Thursday, May 31, 2012
Book Review: The Pursued (2011) by C.S. Forester
The story is set in suburbarn London and begins with Marjorie Grainger returning home one night to discover that her sister Dot has stuck her head in the gas oven and killed herself. Marjorie and her husband Ted were both out, seperately, visiting friends. Dot had been minding the couple's two children. The inquest reveals that Dot had been three months pregnant. Marjorie and her mother put two and two together and realize that not only was Ted the father, he's also a murderer. The suicide was faked. They can't prove any of this, but the truth is obvious. Mrs Clair decides she must kill Ted. The novel starts out on a grim note, and after that it just gets sadder and nastier.
There are several remarkable aspects to this novel, the first being its resolutely bleak tone. Forester wrote this during the Golden Age of murder mysteries, the era of Christie, Carr, Sayers, and so on, and yet this couldn't be further from their world of vicarages, amateur sleuths, and lashings of cream teas. Admittedly this isn't a mystery, but it was very much out of step with contemporary British crime and mystery writing. Neither is it hardboiled. There's little violence and the none of the characters work for or against the law. Call it suburban English noir. Contemporary readers would, I think, have been scandalized by the novel's sexual frankness and by an ending that is fairly dripping with despair. Perhaps even more shocking would be the fact that the end of the novel leaves the fates of most of its characters up in the air. The only thing we can guess is that things don't go well for them.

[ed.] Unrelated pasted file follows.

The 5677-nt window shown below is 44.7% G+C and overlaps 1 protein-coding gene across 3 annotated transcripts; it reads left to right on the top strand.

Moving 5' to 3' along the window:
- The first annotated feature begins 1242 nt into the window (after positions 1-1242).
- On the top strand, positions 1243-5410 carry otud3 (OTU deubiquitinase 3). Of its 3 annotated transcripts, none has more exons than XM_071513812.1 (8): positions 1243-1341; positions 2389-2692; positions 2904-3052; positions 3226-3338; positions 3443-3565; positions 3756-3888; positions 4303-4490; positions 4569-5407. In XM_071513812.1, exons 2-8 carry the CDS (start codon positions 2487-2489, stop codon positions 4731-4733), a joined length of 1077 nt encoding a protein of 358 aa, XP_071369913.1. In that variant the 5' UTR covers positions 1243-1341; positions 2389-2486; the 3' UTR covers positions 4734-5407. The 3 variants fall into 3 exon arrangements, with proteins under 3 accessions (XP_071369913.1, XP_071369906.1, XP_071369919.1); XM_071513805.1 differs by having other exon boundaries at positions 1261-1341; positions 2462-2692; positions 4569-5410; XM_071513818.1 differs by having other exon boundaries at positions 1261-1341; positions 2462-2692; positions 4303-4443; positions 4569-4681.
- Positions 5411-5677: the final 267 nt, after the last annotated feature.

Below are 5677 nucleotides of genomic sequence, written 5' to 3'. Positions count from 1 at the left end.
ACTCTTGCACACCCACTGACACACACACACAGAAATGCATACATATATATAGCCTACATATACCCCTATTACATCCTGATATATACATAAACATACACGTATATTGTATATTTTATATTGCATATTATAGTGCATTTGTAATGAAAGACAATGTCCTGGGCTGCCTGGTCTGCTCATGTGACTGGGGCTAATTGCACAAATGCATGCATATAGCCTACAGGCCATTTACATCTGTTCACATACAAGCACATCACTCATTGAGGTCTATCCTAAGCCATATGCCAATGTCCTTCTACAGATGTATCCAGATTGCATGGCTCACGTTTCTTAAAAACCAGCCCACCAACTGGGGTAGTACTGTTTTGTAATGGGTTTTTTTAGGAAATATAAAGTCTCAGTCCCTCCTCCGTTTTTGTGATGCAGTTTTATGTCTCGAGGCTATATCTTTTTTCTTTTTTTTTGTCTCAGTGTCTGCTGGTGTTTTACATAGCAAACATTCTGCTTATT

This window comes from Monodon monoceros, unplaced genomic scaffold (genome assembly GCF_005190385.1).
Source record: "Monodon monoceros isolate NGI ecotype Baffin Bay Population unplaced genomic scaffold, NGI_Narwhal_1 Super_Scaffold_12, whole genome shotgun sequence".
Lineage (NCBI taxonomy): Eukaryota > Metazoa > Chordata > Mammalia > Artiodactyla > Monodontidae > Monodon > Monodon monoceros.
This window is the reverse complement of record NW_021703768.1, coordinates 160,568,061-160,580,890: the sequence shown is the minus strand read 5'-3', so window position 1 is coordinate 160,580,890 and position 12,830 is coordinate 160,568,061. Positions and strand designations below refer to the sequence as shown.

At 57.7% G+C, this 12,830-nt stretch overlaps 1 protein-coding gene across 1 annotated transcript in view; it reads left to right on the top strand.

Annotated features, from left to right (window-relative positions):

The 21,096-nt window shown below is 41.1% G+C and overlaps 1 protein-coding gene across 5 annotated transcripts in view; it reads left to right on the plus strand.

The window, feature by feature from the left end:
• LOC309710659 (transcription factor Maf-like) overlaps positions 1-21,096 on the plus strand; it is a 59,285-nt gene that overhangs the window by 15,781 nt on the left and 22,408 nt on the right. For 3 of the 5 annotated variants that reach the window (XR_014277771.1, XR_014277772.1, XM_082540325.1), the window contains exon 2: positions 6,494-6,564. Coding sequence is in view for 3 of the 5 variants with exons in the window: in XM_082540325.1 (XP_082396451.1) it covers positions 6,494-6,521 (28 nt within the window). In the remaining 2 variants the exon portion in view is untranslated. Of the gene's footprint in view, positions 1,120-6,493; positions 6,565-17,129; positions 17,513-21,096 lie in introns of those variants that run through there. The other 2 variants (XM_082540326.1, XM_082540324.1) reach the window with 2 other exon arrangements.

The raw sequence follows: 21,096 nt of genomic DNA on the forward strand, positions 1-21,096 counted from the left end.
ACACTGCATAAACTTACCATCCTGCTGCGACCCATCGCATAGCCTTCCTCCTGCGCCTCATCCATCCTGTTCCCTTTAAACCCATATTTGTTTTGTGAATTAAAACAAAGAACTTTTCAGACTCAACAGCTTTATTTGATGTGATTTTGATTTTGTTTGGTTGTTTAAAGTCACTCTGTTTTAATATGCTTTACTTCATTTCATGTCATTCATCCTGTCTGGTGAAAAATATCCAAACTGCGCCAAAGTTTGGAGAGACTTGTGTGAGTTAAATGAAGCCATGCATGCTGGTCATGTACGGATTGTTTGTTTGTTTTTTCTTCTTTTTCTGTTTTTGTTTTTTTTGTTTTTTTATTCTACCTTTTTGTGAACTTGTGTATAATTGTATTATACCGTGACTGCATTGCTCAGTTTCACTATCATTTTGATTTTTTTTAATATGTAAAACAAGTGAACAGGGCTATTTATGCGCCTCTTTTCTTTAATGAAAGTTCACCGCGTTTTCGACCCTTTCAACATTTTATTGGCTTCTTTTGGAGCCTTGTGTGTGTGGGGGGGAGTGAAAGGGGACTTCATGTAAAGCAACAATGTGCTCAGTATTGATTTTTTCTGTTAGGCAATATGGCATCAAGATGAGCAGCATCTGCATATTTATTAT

As I was reading The Pursued the author I kept being reminded of was George Orwell. Forester, like Orwell, has a very lean, clean, and sober prose style, but, more interestingly, in this novel he shows an Orwell-like ability to dissect and examine the world of the English middle-class. From food to sex, Forester lifts the lid on the dry, dull, mean lives that lie at the end of suburban rail lines. If this novel had been released in 1935 its most horrific element for English readers would be Forester's presentation of middle-class lives being destroyed. Forester is merciless in showing his characters suffer as their middle-class world falls to pieces. The final section of the novel gains a lot of its tension from watching Marjorie and Mrs Clair have their proper, polite lives turned to ash. If the Orwell of Coming Up for Air had decided to try his hand at crime fiction this is probably the novel he would have written.
For an author who's mostly known for producing manly novels about Napoleonic warfare on the high seas, Forester proves to be excellent writer of female characters. Marjorie and Mrs Clair are described in detail and depth, and the novel's emotional punch benefits enormously from the care Forester takes in crafting these two characters. This is not a perfect novel. The two main male characters are barely two-dimensional, and Forester doesn't always have a good ear for dialogue. Those problems aside, this is an intriguing piece of crime fiction that might make you look at C.S. Forester in a whole new light.